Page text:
November 19, 2009
Swine Flu Quarantines Don’t Work, Vaccine Safe
Radical measures, such as quarantines, are not likely to contain the H1N1 swine flu from infecting larger numbers of the world's population, experts said Thursday.
China first announced that its drastic measures had been successful in suppressing the virus, however it now admits that the outbreak is larger than official numbers reveal.
The nation has reported an official tally of almost 70,000 reported cases of the H1N1 influenza, with 53 deaths.
In the US, millions have been reported ill from the virus with almost 4,000 reported deaths.
"We have new cases occurring all the time," Dr. Michael O'Leary, WHO's top representative in China, told The Associated Press.
"There's always more deaths than we could possibly know about."
WHO first announced in June that the H1N1 flu was an unstoppable virus in June. It first issued guidelines for nations not to close their borders or impose quarantines.
"With initial efforts of containment, actually we not only reduced the impact of the first wave to China, but we also won time for us to prepare the vaccine," said China Health Minister Chen Zhu during a meeting of the Global Forum for Health Research in Havana.
In related news, the World Health Organization on Thursday responded to 30 deaths that occurred after a massive H1N1 vaccination, stating that it had yet to discover any direct link to the vaccines.
"China did not keep the virus out. They failed," said Dr. Michael Osterholm, director of the Center for Infectious Diseases Research and Policy at the University of Minnesota.
"Although some investigations are still ongoing, results of completed investigations reported to WHO have ruled out that the pandemic vaccine is a cause of death," said Marie-Paule Kieny, the WHO's director for vaccine research.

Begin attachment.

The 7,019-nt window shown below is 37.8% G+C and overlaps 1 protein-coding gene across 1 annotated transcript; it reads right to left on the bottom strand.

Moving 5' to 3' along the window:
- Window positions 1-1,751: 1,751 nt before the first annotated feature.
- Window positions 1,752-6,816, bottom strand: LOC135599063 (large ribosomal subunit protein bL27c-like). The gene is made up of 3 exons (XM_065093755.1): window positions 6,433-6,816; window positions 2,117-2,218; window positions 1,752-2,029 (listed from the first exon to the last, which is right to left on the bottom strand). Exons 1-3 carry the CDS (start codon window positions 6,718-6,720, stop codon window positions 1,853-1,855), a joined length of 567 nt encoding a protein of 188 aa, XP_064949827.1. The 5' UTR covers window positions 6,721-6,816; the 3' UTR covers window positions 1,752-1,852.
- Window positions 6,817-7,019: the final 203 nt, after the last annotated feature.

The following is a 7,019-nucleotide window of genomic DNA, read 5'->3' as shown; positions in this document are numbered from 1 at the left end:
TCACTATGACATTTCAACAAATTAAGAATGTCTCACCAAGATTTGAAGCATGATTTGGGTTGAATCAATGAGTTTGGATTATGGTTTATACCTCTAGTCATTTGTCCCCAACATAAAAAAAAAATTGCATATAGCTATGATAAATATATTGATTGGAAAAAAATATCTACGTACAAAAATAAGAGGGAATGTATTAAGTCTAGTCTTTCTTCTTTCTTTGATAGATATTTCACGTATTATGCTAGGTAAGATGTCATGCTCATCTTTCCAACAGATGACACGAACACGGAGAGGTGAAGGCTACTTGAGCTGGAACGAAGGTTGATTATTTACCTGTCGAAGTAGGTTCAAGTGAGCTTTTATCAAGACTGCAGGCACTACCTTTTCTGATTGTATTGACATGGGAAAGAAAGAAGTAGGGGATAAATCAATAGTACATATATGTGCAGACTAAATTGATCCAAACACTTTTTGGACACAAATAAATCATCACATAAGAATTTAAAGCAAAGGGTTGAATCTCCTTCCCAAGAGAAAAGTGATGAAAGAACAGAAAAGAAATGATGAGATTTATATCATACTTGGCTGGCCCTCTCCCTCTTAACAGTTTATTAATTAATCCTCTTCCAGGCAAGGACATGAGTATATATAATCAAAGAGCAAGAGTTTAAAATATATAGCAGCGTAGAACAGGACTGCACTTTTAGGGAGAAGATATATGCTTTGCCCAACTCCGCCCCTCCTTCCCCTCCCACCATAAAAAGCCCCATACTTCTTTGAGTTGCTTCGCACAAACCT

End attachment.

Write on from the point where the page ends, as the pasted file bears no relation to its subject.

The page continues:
The UN agency said the vaccine is safe and it voiced certain concerns over reports that pregnant women and other high-risk groups were steering clear of being vaccinated.
"It is worrying indeed that certain groups don't seem to be coming readily to be vaccinated. But we hope that the data ... on the safety of these vaccines will dissipate the worries that a population might have and will help convince them that the vaccine is safe and vaccination will protect them against this disease which can be severe," Kieny said.
Some side effects have been reported from the vaccines, such as swelling and redness or pain at the injection site, fever or headache, but most symptoms disappear after 48 hours.
"The reports so far confirmed that the pandemic vaccine is as safe as the seasonal flu vaccine," said Kieny.
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